However, perhaps the most important recent contribution to the field of quantum biology is that which links the tunneling effect of protons with DNA mutations (which involve the disappearance of a proton that later reappears in a place adjacent to the other side of the potential barrier, in this case, a nitrogenized base). This could contribute to understanding diseases that come about because of these mutations, why they themselves are produced, and how to avoid them; it could also help the early detection of cancer.
Mursla is one of the startups interested in this goal. More specifically, they are looking to come to market with products based on quantum biology in the near future, more for the general public than in specialized cases, focusing on diagnostics. Considering that tumors are detected first by the level of certain proteins in the blood, the scientists at Mursla want to implement a technology capable of scanning the proteins in a drop of blood searching for indications of cancer.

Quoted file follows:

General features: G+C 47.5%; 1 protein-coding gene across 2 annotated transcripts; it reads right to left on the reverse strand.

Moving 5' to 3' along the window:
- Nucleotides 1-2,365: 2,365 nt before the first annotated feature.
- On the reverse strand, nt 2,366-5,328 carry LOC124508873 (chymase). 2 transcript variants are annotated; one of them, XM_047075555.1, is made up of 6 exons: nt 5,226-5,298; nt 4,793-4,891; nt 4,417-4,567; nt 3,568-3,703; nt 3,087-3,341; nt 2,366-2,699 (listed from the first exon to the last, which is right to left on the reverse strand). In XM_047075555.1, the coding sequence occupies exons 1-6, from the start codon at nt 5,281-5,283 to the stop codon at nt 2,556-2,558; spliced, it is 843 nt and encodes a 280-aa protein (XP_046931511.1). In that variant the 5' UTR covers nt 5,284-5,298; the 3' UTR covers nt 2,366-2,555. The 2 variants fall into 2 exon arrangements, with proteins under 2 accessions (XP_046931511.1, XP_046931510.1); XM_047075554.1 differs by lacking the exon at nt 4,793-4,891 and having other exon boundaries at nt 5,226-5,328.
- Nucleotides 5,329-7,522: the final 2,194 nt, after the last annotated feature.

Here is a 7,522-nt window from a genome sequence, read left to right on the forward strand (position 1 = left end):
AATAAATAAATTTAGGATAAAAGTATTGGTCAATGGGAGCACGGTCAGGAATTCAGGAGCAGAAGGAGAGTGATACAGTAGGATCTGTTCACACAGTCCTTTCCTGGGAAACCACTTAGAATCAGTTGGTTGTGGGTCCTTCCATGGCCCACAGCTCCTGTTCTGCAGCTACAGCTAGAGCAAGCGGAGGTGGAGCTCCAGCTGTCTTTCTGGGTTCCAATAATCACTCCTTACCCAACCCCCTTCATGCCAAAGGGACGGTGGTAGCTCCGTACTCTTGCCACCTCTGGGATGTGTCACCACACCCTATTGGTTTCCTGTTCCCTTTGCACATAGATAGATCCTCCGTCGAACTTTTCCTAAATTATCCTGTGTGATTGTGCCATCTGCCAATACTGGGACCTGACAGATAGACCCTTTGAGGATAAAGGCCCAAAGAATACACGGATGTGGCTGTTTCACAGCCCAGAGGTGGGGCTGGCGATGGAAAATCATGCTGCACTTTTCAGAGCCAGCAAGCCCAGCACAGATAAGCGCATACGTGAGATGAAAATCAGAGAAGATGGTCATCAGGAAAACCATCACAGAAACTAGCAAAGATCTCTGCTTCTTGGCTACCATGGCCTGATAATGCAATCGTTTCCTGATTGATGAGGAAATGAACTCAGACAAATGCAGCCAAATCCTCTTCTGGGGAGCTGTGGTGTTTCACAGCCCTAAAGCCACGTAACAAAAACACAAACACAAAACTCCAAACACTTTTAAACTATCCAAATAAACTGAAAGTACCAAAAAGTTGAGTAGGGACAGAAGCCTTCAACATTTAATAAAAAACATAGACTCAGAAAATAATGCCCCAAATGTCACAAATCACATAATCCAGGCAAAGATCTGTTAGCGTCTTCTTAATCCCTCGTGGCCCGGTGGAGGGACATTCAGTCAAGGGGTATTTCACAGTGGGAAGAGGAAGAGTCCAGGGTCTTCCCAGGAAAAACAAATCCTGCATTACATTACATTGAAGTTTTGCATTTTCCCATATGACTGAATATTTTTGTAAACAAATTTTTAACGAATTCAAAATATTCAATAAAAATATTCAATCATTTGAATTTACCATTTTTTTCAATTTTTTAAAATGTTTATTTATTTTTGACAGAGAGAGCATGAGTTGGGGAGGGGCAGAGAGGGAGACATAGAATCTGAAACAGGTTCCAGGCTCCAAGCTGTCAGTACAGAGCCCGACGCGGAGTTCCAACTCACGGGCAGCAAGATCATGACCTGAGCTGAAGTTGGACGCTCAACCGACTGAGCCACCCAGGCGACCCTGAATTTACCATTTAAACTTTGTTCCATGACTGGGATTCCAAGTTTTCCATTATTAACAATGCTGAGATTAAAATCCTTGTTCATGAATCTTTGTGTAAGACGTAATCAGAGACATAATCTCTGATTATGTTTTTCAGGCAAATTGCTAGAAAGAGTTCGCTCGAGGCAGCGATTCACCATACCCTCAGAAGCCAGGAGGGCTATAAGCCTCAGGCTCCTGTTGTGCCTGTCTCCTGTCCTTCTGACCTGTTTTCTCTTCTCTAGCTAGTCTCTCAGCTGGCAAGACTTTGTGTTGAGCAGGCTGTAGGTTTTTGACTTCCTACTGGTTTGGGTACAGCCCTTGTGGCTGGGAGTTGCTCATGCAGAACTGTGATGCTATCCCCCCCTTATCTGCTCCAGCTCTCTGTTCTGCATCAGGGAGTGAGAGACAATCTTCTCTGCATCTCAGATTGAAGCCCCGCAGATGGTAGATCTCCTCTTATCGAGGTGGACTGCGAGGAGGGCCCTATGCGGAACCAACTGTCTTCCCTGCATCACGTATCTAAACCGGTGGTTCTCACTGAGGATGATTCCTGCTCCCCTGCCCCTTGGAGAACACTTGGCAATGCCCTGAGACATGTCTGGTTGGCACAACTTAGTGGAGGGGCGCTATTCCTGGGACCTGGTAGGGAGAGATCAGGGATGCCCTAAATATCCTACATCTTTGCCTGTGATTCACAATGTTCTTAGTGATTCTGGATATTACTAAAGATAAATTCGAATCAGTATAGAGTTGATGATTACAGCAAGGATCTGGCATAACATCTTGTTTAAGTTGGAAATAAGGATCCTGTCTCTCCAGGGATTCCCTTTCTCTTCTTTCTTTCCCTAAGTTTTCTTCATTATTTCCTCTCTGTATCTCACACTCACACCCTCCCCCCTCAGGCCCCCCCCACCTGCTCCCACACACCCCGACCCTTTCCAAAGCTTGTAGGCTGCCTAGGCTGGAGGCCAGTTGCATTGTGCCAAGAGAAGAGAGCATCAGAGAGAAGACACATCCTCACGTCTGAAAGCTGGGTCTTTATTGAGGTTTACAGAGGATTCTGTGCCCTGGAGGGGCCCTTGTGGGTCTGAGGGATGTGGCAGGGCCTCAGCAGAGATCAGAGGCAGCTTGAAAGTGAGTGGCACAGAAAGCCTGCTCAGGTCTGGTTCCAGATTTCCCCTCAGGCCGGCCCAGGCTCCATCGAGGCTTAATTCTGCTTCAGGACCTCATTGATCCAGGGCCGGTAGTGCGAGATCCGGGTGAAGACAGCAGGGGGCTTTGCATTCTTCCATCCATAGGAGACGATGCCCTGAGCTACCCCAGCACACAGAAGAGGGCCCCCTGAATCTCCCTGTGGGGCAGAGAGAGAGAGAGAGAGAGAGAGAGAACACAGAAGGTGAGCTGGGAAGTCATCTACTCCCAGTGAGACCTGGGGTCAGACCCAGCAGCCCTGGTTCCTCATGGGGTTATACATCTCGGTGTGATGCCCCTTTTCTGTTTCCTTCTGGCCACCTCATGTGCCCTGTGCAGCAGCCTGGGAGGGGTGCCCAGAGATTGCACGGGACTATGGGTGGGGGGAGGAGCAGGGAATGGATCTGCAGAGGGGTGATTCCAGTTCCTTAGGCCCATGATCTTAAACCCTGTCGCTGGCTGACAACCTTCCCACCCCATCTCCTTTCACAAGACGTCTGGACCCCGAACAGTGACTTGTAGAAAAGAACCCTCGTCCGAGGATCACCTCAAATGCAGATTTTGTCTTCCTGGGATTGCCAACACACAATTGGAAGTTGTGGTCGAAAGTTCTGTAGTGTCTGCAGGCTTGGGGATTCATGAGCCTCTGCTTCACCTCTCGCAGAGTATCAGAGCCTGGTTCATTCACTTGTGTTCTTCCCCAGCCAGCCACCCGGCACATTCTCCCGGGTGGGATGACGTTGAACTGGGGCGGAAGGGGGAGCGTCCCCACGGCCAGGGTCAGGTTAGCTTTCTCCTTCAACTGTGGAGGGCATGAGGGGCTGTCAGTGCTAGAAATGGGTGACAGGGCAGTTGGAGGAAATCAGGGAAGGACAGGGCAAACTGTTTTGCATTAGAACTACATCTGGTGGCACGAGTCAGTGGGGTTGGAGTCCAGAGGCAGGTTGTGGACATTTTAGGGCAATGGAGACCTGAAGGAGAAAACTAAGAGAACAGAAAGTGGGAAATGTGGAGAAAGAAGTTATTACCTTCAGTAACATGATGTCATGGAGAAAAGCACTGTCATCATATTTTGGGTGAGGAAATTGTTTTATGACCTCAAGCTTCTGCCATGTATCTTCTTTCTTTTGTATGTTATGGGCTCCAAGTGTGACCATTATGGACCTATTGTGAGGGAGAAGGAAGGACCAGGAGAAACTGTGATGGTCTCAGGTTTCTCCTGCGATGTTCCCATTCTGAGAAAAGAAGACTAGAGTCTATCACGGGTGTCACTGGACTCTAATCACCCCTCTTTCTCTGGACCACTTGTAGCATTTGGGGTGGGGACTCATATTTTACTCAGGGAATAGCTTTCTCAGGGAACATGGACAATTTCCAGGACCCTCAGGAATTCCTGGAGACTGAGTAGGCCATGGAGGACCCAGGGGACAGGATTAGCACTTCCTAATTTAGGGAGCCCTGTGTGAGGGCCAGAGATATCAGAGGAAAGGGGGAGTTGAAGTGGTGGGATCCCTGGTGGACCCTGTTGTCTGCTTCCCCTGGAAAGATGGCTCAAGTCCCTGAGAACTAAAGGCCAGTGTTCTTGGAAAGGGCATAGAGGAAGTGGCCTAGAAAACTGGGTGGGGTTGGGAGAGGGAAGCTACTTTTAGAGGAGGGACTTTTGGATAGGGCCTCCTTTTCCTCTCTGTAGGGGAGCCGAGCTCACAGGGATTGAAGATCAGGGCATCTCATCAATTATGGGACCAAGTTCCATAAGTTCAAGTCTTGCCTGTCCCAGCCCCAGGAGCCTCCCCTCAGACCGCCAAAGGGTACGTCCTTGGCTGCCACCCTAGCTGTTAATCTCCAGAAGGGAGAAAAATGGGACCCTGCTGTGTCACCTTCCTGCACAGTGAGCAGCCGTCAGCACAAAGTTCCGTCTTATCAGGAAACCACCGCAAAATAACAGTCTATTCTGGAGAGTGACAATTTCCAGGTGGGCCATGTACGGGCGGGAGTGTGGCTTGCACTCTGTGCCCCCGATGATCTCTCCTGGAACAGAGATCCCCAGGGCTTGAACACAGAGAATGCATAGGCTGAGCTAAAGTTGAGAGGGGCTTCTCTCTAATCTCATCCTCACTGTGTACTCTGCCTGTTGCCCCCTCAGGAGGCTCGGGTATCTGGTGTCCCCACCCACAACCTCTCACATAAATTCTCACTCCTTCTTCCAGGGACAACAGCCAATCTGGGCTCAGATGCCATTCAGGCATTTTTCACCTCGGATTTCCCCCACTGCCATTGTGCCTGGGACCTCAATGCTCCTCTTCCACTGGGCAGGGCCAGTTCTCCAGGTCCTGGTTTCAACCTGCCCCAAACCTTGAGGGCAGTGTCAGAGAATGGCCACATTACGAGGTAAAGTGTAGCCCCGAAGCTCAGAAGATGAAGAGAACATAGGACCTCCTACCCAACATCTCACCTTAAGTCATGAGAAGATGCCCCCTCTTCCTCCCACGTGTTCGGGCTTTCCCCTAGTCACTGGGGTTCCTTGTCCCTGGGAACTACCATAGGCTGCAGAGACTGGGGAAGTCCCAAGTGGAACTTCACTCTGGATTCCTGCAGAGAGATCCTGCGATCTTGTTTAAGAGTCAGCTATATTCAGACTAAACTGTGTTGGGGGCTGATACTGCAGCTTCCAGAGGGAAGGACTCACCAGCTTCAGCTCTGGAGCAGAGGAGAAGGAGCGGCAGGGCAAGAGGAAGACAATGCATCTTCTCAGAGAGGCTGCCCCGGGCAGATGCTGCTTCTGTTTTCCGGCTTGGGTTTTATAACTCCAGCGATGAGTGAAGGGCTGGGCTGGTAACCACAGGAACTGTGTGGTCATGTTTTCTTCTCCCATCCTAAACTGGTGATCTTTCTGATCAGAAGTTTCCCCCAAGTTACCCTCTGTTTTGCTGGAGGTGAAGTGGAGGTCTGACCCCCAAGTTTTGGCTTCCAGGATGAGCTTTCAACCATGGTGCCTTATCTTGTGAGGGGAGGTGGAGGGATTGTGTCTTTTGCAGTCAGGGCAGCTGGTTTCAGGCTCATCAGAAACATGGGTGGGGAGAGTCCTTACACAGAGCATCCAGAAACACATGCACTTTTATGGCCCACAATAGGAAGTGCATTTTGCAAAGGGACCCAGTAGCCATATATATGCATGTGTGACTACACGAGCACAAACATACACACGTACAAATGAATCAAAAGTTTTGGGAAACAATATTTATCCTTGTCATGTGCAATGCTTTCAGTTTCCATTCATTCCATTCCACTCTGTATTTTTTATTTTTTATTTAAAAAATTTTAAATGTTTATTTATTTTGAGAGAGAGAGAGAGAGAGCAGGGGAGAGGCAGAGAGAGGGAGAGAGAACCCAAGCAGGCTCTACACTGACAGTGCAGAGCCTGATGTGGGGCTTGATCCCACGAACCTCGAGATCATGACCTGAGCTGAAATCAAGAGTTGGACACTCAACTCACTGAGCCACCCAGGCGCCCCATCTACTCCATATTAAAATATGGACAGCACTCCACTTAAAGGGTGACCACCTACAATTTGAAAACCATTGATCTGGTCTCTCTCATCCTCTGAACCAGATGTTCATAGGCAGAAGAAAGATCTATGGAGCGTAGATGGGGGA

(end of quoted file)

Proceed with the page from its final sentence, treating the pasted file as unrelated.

This would not be possible without quantum biology, which is changing the way experts see biomolecules, the quantum mechanical behavior that surrounds them, and what we can end up doing with all of this new information.
The theoretical physicist Jim Al-Khalili, one of the researchers of the impact of quantum effects on genetic mutations, thinks that non-trivial quantum effects that affect quantum biology could help lead to the development of new instruments, techniques, or sensors. Some of these new quantum technologies could potentially be applied to synthetic biology, thereby finding in quantum biology a bridge between both fields.
These technologies could also revolutionize renewable energy, as an example, producing new types of photovoltaic cells, Al-Khalili predicts.
Whatever the case may be, quantum biology is in its infancy, and the possibilities — for the moment — are infinite.